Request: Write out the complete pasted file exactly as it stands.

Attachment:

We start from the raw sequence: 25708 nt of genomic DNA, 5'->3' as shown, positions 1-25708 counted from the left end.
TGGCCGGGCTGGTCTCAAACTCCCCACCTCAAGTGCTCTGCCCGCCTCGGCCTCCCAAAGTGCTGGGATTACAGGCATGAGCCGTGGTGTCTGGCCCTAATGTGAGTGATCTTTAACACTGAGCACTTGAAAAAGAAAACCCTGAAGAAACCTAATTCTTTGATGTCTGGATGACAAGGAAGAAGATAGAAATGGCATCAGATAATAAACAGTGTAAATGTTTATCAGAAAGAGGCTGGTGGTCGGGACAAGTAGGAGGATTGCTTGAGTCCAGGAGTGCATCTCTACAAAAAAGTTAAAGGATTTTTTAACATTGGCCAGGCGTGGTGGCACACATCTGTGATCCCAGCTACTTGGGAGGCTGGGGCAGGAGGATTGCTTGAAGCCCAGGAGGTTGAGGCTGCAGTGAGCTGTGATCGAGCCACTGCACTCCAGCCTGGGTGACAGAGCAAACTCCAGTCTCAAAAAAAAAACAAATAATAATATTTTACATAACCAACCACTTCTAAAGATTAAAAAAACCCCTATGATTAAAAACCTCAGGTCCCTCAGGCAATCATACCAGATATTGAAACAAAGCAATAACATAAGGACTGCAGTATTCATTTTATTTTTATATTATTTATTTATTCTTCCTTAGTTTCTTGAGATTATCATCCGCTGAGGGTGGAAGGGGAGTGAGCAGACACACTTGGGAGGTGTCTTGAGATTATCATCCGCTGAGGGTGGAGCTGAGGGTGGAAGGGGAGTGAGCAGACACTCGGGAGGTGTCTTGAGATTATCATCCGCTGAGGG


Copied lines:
We start from the raw sequence: 25708 nt of genomic DNA, 5'->3' as shown, positions 1-25708 counted from the left end.
TGGCCGGGCTGGTCTCAAACTCCCCACCTCAAGTGCTCTGCCCGCCTCGGCCTCCCAAAGTGCTGGGATTACAGGCATGAGCCGTGGTGTCTGGCCCTAATGTGAGTGATCTTTAACACTGAGCACTTGAAAAAGAAAACCCTGAAGAAACCTAATTCTTTGATGTCTGGATGACAAGGAAGAAGATAGAAATGGCATCAGATAATAAACAGTGTAAATGTTTATCAGAAAGAGGCTGGTGGTCGGGACAAGTAGGAGGATTGCTTGAGTCCAGGAGTGCATCTCTACAAAAAAGTTAAAGGATTTTTTAACATTGGCCAGGCGTGGTGGCACACATCTGTGATCCCAGCTACTTGGGAGGCTGGGGCAGGAGGATTGCTTGAAGCCCAGGAGGTTGAGGCTGCAGTGAGCTGTGATCGAGCCACTGCACTCCAGCCTGGGTGACAGAGCAAACTCCAGTCTCAAAAAAAAAACAAATAATAATATTTTACATAACCAACCACTTCTAAAGATTAAAAAAACCCCTATGATTAAAAACCTCAGGTCCCTCAGGCAATCATACCAGATATTGAAACAAAGCAATAACATAAGGACTGCAGTATTCATTTTATTTTTATATTATTTATTTATTCTTCCTTAGTTTCTTGAGATTATCATCCGCTGAGGGTGGAAGGGGAGTGAGCAGACACACTTGGGAGGTGTCTTGAGATTATCATCCGCTGAGGGTGGAGCTGAGGGTGGAAGGGGAGTGAGCAGACACTCGGGAGGTGTCTTGAGATTATCATCCGCTGAGGG